G2Cdb::Human Disease report

Disease id
D00000164
Name
Cocaine dependence
Nervous system disease
yes

Genes (1)

Gene Name/Description Mutations Found Literature Mutations Type Genetic association?
G00001369 HOMER1
homer homolog 1 (Drosophila)
Y (16314758) Single nucleotide polymorphism (SNP) Y

References

  • Association of a polymorphism in the Homer1 gene with cocaine dependence in an African American population.

    Dahl JP, Kampman KM, Oslin DW, Weller AE, Lohoff FW, Ferraro TN, O'Brien CP and Berrettini WH

    Department of Psychiatry, Center for Neurobiology and Behavior, University of Pennsylvania School of Medicine, Clinical Research Building, Philadelphia, 19104, USA. jdahl@mail.med.upenn.edu

    Objective: While twin and adoption studies have demonstrated that up to 70% of the risk for becoming addicted to cocaine is due to genetic factors, identifying specific genes involved in the development or progression of cocaine dependence has been difficult. The purpose of this study is to determine whether single-nucleotide polymorphisms in the Homer1 and Homer2 genes associate with the cocaine-dependent phenotype in an African American population.

    Methods: This study utilized a case-control design in which the genotype and allele frequencies for four single-nucleotide polymorphisms in the Homer1 gene and three single-nucleotide polymorphisms in the Homer2 gene were compared between African American individuals with a diagnosis of cocaine dependence (n=170) and African American individuals with no history of substance abuse (n=90).

    Results: The data indicate that one single-nucleotide polymorphism, rs6871510, located in intron 1 of the Homer1 gene significantly (P=0.029) associates with cocaine dependence at the genotype level, and trends toward a significant association at the allele frequency level (chi=2.62, df=1, P=0.106, OR=1.71). None of the single-nucleotide polymorphisms analyzed in the Homer2 gene associates with cocaine dependence.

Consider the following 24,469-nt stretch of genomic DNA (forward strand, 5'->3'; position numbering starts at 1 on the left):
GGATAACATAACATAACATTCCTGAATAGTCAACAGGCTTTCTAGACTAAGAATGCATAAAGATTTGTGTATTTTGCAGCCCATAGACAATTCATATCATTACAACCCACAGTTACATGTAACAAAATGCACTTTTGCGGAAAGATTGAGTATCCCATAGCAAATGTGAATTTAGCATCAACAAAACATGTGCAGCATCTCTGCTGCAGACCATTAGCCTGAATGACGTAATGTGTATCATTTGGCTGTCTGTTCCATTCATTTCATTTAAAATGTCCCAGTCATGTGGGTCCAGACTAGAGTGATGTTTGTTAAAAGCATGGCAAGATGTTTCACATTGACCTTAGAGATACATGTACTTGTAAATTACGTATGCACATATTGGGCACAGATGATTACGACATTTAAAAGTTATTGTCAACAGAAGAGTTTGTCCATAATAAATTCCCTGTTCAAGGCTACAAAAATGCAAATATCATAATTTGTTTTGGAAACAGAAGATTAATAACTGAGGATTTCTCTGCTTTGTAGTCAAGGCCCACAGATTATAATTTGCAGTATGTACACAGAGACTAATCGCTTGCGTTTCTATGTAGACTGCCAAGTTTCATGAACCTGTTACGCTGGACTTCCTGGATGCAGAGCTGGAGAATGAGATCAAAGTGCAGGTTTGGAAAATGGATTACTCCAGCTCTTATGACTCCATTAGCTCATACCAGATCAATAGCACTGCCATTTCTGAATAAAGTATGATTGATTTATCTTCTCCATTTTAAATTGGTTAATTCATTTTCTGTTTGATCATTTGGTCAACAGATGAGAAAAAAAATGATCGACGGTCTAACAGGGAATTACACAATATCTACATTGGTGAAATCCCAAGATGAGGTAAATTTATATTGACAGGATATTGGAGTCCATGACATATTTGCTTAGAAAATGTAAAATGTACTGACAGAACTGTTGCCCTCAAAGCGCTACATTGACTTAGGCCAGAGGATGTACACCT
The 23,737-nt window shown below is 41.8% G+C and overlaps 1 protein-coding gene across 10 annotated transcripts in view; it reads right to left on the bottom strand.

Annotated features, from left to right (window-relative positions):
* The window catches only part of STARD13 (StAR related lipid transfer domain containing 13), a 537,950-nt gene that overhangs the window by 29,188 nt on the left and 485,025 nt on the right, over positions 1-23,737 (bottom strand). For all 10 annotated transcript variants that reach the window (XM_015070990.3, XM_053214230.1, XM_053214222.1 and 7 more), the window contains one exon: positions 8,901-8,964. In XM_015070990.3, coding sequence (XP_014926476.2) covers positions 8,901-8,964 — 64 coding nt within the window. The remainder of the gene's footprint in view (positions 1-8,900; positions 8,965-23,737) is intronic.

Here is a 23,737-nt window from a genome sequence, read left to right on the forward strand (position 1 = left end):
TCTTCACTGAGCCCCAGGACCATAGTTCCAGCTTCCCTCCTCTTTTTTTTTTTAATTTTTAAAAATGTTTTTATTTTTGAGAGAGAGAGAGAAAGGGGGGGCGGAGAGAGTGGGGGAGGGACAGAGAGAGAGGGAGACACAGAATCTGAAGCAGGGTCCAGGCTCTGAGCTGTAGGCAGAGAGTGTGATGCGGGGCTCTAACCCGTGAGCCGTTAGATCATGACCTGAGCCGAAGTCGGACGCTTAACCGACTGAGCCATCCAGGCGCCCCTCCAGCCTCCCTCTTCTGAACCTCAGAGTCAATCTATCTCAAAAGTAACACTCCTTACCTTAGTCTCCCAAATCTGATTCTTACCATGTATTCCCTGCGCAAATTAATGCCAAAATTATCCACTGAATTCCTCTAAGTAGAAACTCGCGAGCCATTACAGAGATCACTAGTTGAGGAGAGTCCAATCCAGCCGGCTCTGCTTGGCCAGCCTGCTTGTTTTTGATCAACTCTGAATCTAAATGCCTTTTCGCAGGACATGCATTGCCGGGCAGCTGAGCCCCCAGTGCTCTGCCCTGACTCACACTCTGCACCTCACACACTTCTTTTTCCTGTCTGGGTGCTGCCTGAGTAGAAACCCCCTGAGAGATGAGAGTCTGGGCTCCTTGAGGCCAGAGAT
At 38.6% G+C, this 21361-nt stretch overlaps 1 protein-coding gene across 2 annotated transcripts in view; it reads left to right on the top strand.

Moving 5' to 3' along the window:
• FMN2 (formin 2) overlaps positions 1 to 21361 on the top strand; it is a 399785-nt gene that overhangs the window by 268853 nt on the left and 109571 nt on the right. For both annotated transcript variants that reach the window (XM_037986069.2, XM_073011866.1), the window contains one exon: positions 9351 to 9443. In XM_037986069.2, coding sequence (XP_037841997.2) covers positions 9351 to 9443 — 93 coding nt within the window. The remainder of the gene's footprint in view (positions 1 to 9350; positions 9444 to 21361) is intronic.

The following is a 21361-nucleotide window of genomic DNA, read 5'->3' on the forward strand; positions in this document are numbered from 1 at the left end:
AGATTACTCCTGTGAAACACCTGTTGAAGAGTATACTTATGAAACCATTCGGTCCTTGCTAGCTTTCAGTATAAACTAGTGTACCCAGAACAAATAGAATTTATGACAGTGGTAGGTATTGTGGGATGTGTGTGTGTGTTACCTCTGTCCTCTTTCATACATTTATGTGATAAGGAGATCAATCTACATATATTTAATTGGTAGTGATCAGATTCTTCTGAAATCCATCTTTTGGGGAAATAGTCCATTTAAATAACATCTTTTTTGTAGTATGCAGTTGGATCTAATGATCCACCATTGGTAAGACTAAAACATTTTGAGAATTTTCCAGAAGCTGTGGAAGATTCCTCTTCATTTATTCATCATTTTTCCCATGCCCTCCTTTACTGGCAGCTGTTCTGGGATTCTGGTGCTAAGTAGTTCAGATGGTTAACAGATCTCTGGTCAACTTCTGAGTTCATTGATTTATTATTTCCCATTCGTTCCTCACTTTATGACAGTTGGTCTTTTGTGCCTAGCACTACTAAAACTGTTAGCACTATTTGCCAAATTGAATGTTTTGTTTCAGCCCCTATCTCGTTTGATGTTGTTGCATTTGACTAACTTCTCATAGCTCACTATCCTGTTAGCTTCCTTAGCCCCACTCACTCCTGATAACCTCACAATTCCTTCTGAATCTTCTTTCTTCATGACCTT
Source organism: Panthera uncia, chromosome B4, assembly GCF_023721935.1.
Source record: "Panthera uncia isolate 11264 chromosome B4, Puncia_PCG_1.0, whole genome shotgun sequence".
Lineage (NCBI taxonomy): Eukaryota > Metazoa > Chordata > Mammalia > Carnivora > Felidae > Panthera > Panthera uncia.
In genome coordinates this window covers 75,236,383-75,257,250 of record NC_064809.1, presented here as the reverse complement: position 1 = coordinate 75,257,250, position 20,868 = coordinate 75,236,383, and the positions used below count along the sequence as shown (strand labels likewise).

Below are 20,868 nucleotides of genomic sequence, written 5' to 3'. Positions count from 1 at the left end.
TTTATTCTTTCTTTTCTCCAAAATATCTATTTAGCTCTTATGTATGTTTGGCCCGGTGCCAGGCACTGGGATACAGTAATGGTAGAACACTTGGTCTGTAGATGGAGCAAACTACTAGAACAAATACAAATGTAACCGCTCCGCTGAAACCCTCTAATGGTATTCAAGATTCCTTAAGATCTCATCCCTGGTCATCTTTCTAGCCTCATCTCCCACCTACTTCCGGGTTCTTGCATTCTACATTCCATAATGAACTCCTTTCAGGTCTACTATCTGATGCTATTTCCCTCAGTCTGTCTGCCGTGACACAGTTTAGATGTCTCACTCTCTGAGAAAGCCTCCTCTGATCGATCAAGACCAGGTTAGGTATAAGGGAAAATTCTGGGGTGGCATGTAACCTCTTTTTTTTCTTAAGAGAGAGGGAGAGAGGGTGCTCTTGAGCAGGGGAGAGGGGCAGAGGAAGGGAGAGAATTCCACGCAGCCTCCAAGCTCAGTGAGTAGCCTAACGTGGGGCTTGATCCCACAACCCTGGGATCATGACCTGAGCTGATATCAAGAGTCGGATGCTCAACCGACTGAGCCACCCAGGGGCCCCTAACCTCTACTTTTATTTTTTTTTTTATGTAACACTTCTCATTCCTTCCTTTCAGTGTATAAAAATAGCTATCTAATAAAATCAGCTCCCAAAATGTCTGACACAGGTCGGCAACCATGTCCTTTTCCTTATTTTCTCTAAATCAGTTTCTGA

Conclusions: The results of this study suggest that a polymorphism in the Homer1 gene, rs6871510, is a potential risk factor for the development of cocaine dependence in an African American population, whereas polymorphisms in the Homer2 gene are not.

    Funded by: NIDA NIH HHS: T32 DA07241-12; PHS HHS: P60-051186

    Psychiatric genetics 2005;15;4;277-83

Literature (1)

Pubmed - other

  • Association of a polymorphism in the Homer1 gene with cocaine dependence in an African American population.

    Dahl JP, Kampman KM, Oslin DW, Weller AE, Lohoff FW, Ferraro TN, O'Brien CP and Berrettini WH

    Department of Psychiatry, Center for Neurobiology and Behavior, University of Pennsylvania School of Medicine, Clinical Research Building, Philadelphia, 19104, USA. jdahl@mail.med.upenn.edu

    Objective: While twin and adoption studies have demonstrated that up to 70% of the risk for becoming addicted to cocaine is due to genetic factors, identifying specific genes involved in the development or progression of cocaine dependence has been difficult. The purpose of this study is to determine whether single-nucleotide polymorphisms in the Homer1 and Homer2 genes associate with the cocaine-dependent phenotype in an African American population.

    Methods: This study utilized a case-control design in which the genotype and allele frequencies for four single-nucleotide polymorphisms in the Homer1 gene and three single-nucleotide polymorphisms in the Homer2 gene were compared between African American individuals with a diagnosis of cocaine dependence (n=170) and African American individuals with no history of substance abuse (n=90).

    Results: The data indicate that one single-nucleotide polymorphism, rs6871510, located in intron 1 of the Homer1 gene significantly (P=0.029) associates with cocaine dependence at the genotype level, and trends toward a significant association at the allele frequency level (chi=2.62, df=1, P=0.106, OR=1.71). None of the single-nucleotide polymorphisms analyzed in the Homer2 gene associates with cocaine dependence.

    Conclusions: The results of this study suggest that a polymorphism in the Homer1 gene, rs6871510, is a potential risk factor for the development of cocaine dependence in an African American population, whereas polymorphisms in the Homer2 gene are not.

    Funded by: NIDA NIH HHS: T32 DA07241-12; PHS HHS: P60-051186

    Psychiatric genetics 2005;15;4;277-83

© G2C 2014. The Genes to Cognition Programme received funding from The Wellcome Trust and the EU FP7 Framework Programmes:
EUROSPIN (FP7-HEALTH-241498), SynSys (FP7-HEALTH-242167) and GENCODYS (FP7-HEALTH-241995).

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